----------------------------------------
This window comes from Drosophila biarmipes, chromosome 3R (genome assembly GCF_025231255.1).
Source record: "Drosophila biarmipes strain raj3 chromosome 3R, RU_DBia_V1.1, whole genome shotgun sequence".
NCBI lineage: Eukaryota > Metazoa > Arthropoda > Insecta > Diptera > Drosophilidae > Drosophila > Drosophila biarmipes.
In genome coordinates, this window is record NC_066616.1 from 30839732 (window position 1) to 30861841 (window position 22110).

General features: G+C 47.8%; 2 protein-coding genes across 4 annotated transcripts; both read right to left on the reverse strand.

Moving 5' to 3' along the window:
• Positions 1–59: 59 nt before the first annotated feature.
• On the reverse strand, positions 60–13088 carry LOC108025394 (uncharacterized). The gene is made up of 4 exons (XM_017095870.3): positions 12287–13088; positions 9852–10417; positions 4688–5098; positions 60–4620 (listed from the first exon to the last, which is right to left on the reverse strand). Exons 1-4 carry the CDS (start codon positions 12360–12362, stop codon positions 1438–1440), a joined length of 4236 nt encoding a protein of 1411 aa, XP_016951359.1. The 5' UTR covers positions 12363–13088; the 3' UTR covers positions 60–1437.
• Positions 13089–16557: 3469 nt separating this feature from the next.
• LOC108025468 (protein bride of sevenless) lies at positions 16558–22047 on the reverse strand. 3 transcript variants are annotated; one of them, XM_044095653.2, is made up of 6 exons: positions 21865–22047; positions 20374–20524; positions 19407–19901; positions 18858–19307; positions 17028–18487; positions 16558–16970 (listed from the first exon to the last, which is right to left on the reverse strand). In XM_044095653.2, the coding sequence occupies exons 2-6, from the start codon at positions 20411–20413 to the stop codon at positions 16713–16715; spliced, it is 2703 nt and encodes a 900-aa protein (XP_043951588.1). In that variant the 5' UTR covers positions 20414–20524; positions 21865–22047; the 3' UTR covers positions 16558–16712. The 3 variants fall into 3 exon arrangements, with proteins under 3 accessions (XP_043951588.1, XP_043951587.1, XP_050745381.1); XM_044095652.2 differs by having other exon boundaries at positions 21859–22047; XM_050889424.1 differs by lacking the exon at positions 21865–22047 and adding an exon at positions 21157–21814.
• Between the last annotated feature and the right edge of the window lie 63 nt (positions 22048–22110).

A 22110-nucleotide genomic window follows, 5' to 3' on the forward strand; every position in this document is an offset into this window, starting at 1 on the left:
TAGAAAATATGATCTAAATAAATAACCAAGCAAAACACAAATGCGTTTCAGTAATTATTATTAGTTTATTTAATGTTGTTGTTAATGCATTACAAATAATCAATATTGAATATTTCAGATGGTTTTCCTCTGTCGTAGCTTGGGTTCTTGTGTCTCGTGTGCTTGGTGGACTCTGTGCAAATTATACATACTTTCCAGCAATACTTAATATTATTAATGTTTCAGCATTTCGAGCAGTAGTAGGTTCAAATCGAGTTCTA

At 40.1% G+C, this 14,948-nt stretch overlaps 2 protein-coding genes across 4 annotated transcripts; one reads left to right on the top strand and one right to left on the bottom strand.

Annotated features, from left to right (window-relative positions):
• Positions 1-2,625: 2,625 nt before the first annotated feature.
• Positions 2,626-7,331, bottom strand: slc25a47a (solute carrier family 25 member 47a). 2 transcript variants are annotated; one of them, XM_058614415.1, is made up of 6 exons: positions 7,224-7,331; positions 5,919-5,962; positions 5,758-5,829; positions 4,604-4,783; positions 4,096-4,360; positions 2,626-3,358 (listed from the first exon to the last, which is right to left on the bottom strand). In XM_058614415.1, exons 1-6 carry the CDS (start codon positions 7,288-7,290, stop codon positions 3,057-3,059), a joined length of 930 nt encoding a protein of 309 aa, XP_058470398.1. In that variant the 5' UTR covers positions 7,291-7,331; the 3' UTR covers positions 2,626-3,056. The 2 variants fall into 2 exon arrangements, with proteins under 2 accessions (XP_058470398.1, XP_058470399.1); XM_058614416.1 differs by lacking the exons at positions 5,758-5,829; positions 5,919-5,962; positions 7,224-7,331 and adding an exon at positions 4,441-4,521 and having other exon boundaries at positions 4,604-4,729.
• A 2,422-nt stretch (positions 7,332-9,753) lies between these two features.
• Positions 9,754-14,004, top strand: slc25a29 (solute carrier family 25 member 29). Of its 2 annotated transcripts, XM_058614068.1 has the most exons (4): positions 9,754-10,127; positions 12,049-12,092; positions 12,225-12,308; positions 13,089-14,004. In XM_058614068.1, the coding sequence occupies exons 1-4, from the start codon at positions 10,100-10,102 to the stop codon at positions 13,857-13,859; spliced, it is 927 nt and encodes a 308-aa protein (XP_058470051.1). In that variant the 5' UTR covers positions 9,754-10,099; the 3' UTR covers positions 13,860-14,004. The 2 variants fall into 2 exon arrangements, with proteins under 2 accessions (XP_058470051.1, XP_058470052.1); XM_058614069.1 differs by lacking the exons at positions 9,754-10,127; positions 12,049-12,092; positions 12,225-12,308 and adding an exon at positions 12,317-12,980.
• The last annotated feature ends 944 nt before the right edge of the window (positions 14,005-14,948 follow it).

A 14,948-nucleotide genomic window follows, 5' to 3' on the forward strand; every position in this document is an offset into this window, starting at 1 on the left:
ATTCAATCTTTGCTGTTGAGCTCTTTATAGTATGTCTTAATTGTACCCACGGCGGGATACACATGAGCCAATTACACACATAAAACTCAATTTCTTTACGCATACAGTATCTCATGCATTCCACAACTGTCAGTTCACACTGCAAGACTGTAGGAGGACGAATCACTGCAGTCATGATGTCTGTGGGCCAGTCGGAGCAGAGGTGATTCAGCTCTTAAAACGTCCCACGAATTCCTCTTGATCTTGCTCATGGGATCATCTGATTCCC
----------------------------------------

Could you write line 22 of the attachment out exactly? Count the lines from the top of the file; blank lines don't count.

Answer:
ATTCAATCTTTGCTGTTGAGCTCTTTATAGTATGTCTTAATTGTACCCACGGCGGGATACACATGAGCCAATTACACACATAAAACTCAATTTCTTTACGCATACAGTATCTCATGCATTCCACAACTGTCAGTTCACACTGCAAGACTGTAGGAGGACGAATCACTGCAGTCATGATGTCTGTGGGCCAGTCGGAGCAGAGGTGATTCAGCTCTTAAAACGTCCCACGAATTCCTCTTGATCTTGCTCATGGGATCATCTGATTCCC